It’s cause for celebration when your baby starts sleeping through the night. However, if you’ve been breastfeeding during the early hours and your baby suddenly skips a feeding, you may wake up with uncomfortable and engorged breasts. At times, they can become so swollen that you experience pain. So, what can you do to avoid this?
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Managing Overnight Engorgement
If you find yourself engorged overnight, there are a few strategies you can employ to alleviate the discomfort. Firstly, you can nurse your baby or express just enough milk to relieve the fullness and make yourself more comfortable.
During the newborn stage, when your baby wakes every two to three hours for nursing, it helps establish your milk supply while preventing your breasts from becoming overly full. Now that your baby can go longer stretches between feedings, your body needs to adjust accordingly. Over time, as your baby gradually extends their sleep duration, your body will also adapt to going longer stretches without breastfeeding at night. However, there are instances where a baby who previously nursed every three to four hours suddenly starts sleeping six or seven hours, leading to excessive breast fullness.
If you choose to nurse to relieve engorgement, try not to fully awaken your baby. Instead, encourage them to suckle while still half asleep (also known as a “dream feed”). Completely waking your baby for a feeding can disrupt their sleep patterns, as your body will continue producing milk for that specific nighttime feeding instead of adjusting to the extended intervals.
Another option is to wait until your baby wakes on their own, and then feed them. If your breasts still feel very full after the feeding, you can use a breast pump to express milk. This not only relieves engorgement but also allows you to create a small stockpile of pumped breast milk.
However, it’s important not to wait too long while feeling engorged. Going more than an hour or two with overly full breasts can potentially reduce your milk supply and may even lead to plugged ducts, breast inflammation, or mastitis.
You may be concerned about interrupting your baby’s developing sleep routine by waking them up to feed. After all, the goal is for them to sleep through the night. The good news is that if you wake them just enough to nurse (especially if you barely wake them), it shouldn’t be a problem. The hormones present in nighttime breast milk, such as tryptophan and prolactin, can help both you and your baby relax and easily fall back asleep.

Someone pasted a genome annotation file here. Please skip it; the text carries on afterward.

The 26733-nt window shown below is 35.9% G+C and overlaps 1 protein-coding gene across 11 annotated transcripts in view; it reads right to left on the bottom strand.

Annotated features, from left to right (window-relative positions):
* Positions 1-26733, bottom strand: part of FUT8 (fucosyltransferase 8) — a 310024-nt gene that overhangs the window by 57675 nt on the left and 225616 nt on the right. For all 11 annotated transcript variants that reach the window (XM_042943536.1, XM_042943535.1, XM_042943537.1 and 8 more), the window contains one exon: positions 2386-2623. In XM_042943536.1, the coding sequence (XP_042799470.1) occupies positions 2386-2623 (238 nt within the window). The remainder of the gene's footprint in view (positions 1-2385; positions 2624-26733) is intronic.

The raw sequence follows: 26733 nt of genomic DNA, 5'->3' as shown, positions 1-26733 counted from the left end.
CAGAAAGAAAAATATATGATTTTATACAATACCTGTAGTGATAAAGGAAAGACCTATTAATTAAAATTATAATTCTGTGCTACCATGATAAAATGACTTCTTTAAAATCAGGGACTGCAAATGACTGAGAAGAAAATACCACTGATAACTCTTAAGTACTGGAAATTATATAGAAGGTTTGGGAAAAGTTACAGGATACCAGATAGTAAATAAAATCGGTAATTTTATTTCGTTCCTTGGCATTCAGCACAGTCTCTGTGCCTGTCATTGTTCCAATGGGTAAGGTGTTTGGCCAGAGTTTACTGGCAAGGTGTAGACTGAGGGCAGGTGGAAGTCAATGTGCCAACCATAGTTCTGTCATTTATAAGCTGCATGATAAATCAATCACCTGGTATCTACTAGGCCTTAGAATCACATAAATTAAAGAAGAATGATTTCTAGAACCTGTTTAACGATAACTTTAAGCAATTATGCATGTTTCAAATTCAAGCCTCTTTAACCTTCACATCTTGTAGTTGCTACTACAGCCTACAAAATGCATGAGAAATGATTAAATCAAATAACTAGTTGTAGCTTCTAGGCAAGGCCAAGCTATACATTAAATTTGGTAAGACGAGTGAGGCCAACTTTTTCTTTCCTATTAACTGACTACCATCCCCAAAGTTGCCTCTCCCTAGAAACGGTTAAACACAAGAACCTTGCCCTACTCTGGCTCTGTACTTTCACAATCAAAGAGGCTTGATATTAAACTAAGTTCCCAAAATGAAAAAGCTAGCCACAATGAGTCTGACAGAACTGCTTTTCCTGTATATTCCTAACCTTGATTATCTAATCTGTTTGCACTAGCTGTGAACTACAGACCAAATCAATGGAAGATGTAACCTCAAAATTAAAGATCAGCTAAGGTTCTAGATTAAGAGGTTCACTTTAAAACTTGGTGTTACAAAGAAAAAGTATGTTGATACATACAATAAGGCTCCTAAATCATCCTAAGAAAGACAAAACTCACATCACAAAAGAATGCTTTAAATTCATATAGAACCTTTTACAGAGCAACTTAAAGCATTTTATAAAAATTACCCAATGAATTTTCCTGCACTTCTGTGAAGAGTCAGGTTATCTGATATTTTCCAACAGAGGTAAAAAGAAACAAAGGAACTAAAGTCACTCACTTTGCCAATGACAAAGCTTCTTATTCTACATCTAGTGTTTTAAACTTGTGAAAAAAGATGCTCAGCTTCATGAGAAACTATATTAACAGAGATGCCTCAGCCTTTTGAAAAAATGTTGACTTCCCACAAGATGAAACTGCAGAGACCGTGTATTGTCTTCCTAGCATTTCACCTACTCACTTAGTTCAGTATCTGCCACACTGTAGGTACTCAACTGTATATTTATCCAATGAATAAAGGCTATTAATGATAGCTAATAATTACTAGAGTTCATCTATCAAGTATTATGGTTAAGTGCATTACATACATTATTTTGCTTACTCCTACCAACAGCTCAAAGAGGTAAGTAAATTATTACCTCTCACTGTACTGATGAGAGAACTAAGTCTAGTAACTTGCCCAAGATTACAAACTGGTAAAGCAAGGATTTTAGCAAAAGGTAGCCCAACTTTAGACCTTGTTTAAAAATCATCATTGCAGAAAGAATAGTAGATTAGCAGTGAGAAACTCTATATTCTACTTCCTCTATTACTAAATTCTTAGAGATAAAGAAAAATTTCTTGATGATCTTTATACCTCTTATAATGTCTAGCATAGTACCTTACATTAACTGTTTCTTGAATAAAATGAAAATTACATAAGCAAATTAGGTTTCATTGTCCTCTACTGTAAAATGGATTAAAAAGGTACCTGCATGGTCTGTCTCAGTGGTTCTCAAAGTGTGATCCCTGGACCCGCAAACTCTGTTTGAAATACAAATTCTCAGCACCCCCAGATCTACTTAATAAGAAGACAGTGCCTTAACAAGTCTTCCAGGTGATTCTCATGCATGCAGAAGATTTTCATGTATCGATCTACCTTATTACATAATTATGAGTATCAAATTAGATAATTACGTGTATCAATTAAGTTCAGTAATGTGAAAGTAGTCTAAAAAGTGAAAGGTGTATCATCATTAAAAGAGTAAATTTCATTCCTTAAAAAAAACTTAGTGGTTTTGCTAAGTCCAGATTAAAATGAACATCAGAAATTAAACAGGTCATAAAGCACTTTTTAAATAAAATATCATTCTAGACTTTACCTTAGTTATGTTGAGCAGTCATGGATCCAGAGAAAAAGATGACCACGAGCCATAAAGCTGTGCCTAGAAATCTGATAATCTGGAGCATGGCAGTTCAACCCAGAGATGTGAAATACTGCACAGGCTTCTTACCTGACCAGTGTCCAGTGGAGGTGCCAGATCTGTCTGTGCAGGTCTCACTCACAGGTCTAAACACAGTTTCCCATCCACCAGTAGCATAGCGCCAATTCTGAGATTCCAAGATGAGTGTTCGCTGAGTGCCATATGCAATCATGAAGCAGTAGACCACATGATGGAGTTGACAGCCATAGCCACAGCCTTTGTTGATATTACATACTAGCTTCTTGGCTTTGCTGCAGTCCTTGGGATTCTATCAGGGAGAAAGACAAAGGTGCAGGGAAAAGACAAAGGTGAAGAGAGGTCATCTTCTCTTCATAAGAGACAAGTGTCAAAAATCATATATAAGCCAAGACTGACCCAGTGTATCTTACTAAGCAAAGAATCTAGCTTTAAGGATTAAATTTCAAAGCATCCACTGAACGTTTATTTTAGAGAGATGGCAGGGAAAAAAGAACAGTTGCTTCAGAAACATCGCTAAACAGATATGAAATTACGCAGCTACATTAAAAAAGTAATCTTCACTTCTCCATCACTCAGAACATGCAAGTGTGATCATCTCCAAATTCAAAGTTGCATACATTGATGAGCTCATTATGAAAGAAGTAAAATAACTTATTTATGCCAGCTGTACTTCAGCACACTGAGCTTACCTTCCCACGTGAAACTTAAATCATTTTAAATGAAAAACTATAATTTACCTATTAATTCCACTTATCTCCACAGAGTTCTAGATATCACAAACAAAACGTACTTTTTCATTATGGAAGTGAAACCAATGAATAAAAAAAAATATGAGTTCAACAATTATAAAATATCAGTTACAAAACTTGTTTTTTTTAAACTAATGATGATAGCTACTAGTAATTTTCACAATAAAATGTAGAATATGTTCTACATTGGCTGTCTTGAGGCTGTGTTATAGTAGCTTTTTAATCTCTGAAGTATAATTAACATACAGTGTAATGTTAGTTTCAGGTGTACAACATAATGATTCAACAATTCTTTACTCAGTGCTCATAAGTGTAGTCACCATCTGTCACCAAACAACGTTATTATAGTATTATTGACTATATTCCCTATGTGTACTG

Alternatively, you may choose to use a breast pump instead of nursing, allowing your sleeping baby to continue sleeping. If you wake up spontaneously because your breasts are full and uncomfortable, simply pump “to comfort” – just enough to relieve the fullness. You can use an electric or manual breast pump, or even hand express into a bottle or cup. Repeat this process for a few days, gradually extending the time before you pump each night if possible.
Pumping Frequency at Night
There’s no strict rule for how often you should pump at night. The goal is to pump just enough to feel comfortable. If you wake up feeling overly full and your baby is still soundly asleep, pump only enough to relieve the engorgement. Avoid pumping more than that, as it signals your body to continue producing milk for a feeding at that particular time every night.
If you find it necessary to pump again before morning in order to feel comfortable, that’s perfectly fine.
After a night or two of pumping as needed to release pressure, you may be able to go a little longer before needing to pump again, perhaps waiting five or six hours instead of four. Gradually increase the time between pumping sessions until you and your baby are on the same schedule.
Will Engorgement Always Happen Overnight?
Thankfully, no. Give yourself some time, as it may only take a few nights, and eventually, your breasts will adjust to your baby’s new sleep schedule.
Of course, as with most things involving babies, progress may not always be linear. Your baby might sleep through the night one night and then wake up halfway through the next for a feeding. They may sleep soundly for weeks and then experience a sleep regression or begin cluster feeding during a growth spurt. In such cases, it’s important to follow your baby’s lead. Remember, breastfeeding is all about supply and demand, and your breasts can adapt to meet your baby’s changing needs.
Once your baby settles into a consistent schedule, your body will recognize that an all-night milk buffet is no longer necessary. After just a few days, you’ll find that you can go longer and longer before waking up feeling uncomfortable. Eventually, you’ll wake up at a normal time when your baby is ready to eat, feeling more rested and comfortably full in the mornings.
- Newborn sleep guide
- Night weaning your baby
- When can my baby go through the night without a feeding?